In many electronic assemblies, it is not uncommon to find both THT and SMT components. The decision of which to use where is often driven by the requirements of the specific application, component availability, and the characteristics and limitations of the assembly processes.

For example, a memory board can be configured with Dual In-line Package (DIP) memory devices using THT on the upper side and SMT capacitors on the bottom. In this mixed technology setup, there will be less unwanted electrical noise than when using THT for everything. And because of the noise reduction, fewer decoupling capacitors would be needed for effective decoupling.

This complementary approach allows the designer to harness both technologies’ strengths to meet diverse design and performance requirements.

SMT Design For Manufacturability

Designing a board that’s hard to manufacture, fix, or test can cost a lot of money. To prevent that, it’s important to design with manufacturability in mind. This means creating a design that can be produced cost-effectively, is of good quality, and can be brought to market quickly. A well-designed board needs fewer iterations, cuts down labor and material costs, and shortens production time.

Here are a few tips to help you achieve this:

  1. Stick to standard sizes and shapes: By using standard PCB form factors, you can leverage existing manufacturing infrastructure and minimize the need for manual setups. This approach shortens production times and decreases overall costs.
  2. Select components wisely: Always opt for surface mount components that economize on space or simplify the manufacturing process. An SMD should be capable of automatic placement and withstand the anticipated reflow soldering temperatures. Components with solder plating terminations are preferred as they facilitate accurate centering during placement.
  3. Avoid unmarked SMD components: Components without markings can lead to mix-ups and problems during field repair. Thus, go for marked components whenever possible unless there’s a significant cost difference, or unless you have another reason for using them (for example, protecting your design from reverse engineering.)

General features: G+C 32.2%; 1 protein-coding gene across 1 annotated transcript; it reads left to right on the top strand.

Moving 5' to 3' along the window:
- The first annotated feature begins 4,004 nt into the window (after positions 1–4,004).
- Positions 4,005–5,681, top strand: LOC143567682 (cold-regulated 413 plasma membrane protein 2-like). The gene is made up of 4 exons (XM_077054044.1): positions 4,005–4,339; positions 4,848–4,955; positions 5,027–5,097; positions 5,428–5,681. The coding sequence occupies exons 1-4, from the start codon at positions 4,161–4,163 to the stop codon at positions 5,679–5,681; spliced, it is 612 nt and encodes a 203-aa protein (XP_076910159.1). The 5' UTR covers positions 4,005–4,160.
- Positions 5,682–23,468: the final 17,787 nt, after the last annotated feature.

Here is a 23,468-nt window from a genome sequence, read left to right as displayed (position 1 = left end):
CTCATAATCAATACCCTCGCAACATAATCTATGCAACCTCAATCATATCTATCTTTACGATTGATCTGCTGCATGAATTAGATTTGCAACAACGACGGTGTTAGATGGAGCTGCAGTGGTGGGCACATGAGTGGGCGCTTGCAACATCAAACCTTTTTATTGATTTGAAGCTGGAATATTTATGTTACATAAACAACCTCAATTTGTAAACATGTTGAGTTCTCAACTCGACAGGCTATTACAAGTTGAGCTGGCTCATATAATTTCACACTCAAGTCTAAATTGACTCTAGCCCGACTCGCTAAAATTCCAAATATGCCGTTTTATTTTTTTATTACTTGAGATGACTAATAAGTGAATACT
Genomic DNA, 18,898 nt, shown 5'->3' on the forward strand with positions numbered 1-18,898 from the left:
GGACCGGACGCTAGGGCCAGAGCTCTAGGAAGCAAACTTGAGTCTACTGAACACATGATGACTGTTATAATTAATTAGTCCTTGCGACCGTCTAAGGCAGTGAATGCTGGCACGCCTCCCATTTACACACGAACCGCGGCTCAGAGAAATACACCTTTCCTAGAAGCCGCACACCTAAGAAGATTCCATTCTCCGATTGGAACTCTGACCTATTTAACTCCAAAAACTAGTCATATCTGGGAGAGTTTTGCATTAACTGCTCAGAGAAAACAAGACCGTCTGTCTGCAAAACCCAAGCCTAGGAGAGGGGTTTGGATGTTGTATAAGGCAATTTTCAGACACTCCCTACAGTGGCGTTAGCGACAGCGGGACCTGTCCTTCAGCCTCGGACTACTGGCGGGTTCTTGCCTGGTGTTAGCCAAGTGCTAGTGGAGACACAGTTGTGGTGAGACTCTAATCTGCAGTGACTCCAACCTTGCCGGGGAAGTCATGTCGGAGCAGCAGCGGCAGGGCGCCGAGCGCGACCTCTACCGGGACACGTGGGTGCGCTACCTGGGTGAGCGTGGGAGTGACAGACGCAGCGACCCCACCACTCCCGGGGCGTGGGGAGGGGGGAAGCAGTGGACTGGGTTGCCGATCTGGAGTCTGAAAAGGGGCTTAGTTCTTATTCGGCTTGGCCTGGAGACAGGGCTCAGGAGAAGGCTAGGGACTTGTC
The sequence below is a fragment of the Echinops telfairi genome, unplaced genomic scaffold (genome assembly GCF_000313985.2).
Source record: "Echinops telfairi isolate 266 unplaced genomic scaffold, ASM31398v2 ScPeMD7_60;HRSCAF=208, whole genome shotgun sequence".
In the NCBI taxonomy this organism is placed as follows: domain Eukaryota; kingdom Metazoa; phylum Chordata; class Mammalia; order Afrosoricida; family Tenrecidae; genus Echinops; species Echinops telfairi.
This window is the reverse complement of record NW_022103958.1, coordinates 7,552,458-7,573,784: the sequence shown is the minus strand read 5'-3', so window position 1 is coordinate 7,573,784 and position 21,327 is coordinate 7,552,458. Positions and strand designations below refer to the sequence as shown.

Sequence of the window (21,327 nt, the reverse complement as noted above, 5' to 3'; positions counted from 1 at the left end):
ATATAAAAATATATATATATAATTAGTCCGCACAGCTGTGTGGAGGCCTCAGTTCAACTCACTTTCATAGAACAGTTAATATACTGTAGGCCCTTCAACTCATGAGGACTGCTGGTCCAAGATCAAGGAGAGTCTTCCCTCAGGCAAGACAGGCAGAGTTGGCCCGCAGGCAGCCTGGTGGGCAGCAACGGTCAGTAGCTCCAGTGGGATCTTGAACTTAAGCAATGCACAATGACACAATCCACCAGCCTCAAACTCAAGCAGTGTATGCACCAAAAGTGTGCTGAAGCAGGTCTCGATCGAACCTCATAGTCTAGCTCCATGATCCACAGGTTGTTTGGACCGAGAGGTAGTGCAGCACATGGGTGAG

4. Use qualified components: Stick to components that are tested and proven to withstand your manufacturing processes. This will help avoid potential issues during production and service.
  5. Limit variety: By minimizing the number of distinct component types, the process of creating standard land patterns is streamlined, and vendor management complexity reduced. This approach minimizes the number of machine stops, reel switches, and the waste of unused components left on a reel, which can have a significant and direct impact on cost.
  6. Align and space components properly: Try to align similar components in the same orientation and maintain sufficient inter-package spacing between them. Uniform component placement helps with inspection, soldering, and testing. And, a minimum inter-package spacing is required to satisfy the various manufacturing requirements
  7. Carefully handle via holes: Avoid placing via holes within surface mount pads. This helps ensure a sufficient solder fillet during reflow soldering. If vias must be placed within a pad, they should be filled by the board fabricator.
  8. Design for testability: To ensure effective testing, all unused pins should be connected to Ground or Power through a resistor. Double-sided test probing should be avoided to cut down on fixturing and testing expenses. Implement one test point (TP) for Ground and one TP for Power for every 10 ICs to minimize the risk of ringing.

By adopting these strategies, you can design a product that is easier to manufacture, thereby reducing cost and time to market, and increasing the overall quality and reliability of your product.


Smt conclusion

The choice between SMT assembly and THT assembly depends on various factors and requirements. SMT assembly offers advantages such as high component density, weight savings, improved electrical performance, easier automation, and cost efficiency. However, it also presents challenges in quality control, repairability, part identification, thermal and moisture susceptibility, and cleanliness requirements.

On the other hand, THT provides strong component connections, reliable performance under high temperatures, ease of prototyping and debugging, and enhanced testability. It does have limitations in terms of increased PCBA size and cost, lower component density, and inability to handle fine-pitch components.

The selection of the assembly method should consider the specific application’s needs, including high-speed/high-density requirements, lightweight and compact solutions, high-volume production, reliability, and performance demands, as well as manual assembly or prototyping scenarios.

Both SMT and through-hole assembly have their place in the electronics industry, and understanding their strengths and limitations is crucial in making an informed decision for each project.